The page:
England’s Gary Lockerbie will bid to break his Challenge Tour duck in the biggest tournament of them all when he takes a slender lead into the final round of the Kazakhstan Open.
With a €430,000 prize fund up for grabs the event carries huge significance, meaning a first Challenge Tour victory of Lockerbie’s career would guarantee the 25 year old an immediate return to The European Tour.
Lockerbie lost his playing privileges last year and, by his own admission, initially struggled to adapt to life back on the Challenge Tour. But a runner-up finish – the fourth of his career – at last week’s Qingdao Open provided a timely confidence boost, and a round of 66 at Nurtau Golf Club in Almaty, Kazakhstan, put him in sight of a maiden success.
That round moved Lockerbie to 13 under par, with his close friend Steven O’Hara of Scotland one shot off the pace, and current Number Two David Horsey of England a further two shots back in third place.
Lockerbie said: “It’s nice to be the leader going into the final round, because it hasn’t happened for a while! I’m just looking forward to tomorrow now. My game’s in pretty good shape at the minute – I played well in China last week, and it’s mainly been down to my putting. It also helped that I hit all 18 greens in regulation today. If you do that, you’re obviously going to give yourself plenty of birdie chances. I holed a long putt but I also missed a couple of five footers, so it could’ve been even better.
“I didn’t play well at all at the beginning of the year, so it’s taken a little while for my season to get into top gear. But I seem to be coming good at the right time, and hopefully I can finish it off tomorrow. It’s a big day for me, because there’s a lot to play for – it’d be nice to break my duck in the biggest event of the year. It’s not the be all and end all if I don’t win, as long as I can finish in the top ten in the Rankings come the end of the year. If I can, it will cap a great second half of the season. I’ll definitely have a better idea of what it takes if I do get my European Tour card back. It always takes a while to find your feet, but hopefully I’ve learned my lessons from last season and will make a better fist of it next time.”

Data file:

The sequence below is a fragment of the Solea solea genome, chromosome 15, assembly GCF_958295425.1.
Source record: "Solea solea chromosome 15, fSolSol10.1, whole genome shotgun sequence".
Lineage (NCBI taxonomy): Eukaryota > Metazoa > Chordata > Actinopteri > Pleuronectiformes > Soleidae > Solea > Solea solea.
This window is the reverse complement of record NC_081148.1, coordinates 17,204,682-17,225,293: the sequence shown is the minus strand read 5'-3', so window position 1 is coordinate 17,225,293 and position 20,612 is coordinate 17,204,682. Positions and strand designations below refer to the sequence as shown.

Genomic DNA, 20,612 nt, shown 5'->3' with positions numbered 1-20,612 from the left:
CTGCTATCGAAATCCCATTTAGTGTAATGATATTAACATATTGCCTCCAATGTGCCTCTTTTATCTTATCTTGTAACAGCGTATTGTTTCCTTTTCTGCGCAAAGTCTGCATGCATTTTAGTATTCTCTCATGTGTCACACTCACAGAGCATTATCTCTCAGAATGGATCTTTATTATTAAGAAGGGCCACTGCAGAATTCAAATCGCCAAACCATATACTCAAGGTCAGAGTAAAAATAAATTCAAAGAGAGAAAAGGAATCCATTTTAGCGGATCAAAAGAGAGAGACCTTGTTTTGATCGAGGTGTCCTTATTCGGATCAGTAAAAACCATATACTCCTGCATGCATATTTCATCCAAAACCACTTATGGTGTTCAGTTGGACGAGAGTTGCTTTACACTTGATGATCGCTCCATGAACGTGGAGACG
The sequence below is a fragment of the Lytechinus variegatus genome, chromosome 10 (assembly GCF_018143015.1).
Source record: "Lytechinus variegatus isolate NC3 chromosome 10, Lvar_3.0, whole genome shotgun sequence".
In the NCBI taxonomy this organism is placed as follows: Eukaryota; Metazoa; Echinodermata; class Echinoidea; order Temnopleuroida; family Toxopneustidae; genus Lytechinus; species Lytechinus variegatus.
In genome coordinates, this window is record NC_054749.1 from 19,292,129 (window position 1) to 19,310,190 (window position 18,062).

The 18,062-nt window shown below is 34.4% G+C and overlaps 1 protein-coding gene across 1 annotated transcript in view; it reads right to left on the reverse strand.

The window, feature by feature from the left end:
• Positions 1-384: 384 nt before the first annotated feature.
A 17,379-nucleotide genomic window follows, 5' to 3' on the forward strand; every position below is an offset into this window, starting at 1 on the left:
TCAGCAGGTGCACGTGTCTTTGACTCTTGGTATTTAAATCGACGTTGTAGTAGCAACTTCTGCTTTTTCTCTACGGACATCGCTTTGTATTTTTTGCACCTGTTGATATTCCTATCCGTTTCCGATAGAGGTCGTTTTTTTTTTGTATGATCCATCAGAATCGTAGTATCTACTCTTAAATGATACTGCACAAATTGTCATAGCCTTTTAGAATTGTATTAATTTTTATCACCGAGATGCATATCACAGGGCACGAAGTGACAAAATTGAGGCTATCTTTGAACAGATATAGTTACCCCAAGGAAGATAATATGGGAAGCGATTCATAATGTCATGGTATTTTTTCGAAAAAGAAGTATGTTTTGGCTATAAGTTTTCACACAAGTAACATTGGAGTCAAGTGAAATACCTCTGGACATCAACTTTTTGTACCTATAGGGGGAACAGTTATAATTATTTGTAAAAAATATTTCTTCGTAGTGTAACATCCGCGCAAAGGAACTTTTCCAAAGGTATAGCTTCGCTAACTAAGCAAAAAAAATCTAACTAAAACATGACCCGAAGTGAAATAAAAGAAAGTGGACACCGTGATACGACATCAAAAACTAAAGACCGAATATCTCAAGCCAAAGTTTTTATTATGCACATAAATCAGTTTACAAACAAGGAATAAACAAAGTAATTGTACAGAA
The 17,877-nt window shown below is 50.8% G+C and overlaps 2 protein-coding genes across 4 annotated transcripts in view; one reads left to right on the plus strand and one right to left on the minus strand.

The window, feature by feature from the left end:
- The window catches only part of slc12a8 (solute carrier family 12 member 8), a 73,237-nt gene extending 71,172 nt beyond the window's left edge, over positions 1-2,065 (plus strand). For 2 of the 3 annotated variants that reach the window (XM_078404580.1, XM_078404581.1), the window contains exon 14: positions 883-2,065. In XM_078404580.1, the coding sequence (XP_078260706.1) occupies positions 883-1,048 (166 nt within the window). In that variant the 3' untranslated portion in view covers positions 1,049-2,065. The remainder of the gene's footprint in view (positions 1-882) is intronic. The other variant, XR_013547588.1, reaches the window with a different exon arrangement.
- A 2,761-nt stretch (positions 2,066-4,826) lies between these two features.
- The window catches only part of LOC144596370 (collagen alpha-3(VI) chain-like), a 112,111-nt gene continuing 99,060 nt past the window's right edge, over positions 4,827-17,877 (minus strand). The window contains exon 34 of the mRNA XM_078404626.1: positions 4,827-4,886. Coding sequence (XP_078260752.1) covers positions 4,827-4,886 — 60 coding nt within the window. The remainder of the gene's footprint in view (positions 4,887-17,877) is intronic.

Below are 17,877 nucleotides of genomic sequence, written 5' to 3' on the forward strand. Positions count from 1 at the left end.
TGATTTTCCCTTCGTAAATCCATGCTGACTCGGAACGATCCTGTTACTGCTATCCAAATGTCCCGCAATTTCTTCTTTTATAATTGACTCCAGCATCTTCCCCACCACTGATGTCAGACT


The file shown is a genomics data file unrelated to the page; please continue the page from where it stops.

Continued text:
Overnight leader O’Hara was on course to join Lockerbie at the head of affairs, only for consecutive bogeys at the 14th and 15th holes to derail his push, and he eventually signed for a round of 70 to move to 12 under par.
Overnight leader O’Hara was on course to join Lockerbie at the head of affairs, only for consecutive bogeys at the 14th and 15th holes to derail his push. He eventually signed for a round of 70 to move to 12 under par.
Like Lockerbie, the Scot is yet to win on the Challenge Tour; but whilst both men are equally desperate to end the drought, the Scot insists the outcome will not affect their friendship.
He said: “Maybe the pressure’s off me a little bit tomorrow, because I’m not leading any more. But I’m really looking forward to it. I’m good mates with Gary – we’ve been dining together most nights, so it should be fun. Because we know each other so well I’ll probably be a bit more relaxed, and hopefully that’ll help me go out and just play my natural game.
“I played pretty well today – I certainly couldn’t have shot any worse than a 70. I just three-putted three holes for bogey, which was disappointing. Two of them were unforgivable really – both from no more than about ten or 12 feet. I don’t mind three-putting as long as I give it a go, but on one of the holes I completely misread the putt and left it about four feet short. I bounced back with a nice eagle on the fourth though, so it was a bit of an up and down day.
“Hopefully I can get my putter working again for me tomorrow, because it’s a big day. If Gary shoots six or seven under, then there’s probably not much I can do about that. But if I shoot a 68, I’ll be in with a good chance. I’ve just got to avoid the bogeys, because the birdie chances will eventually come, particularly on the par fives. It’ll be great to win – somebody’s got to, and hopefully it’ll be me. I guess I’ll have to pick up the dinner tab if I do win!”
Horsey finished his round of 72 with a birdie, his fourth of the day, but was left to rue a triple bogey seven on the 15th hole. One shot behind Horsey on nine under par is Germany’s Richard Treis, who posted seven birdies in a round of 68.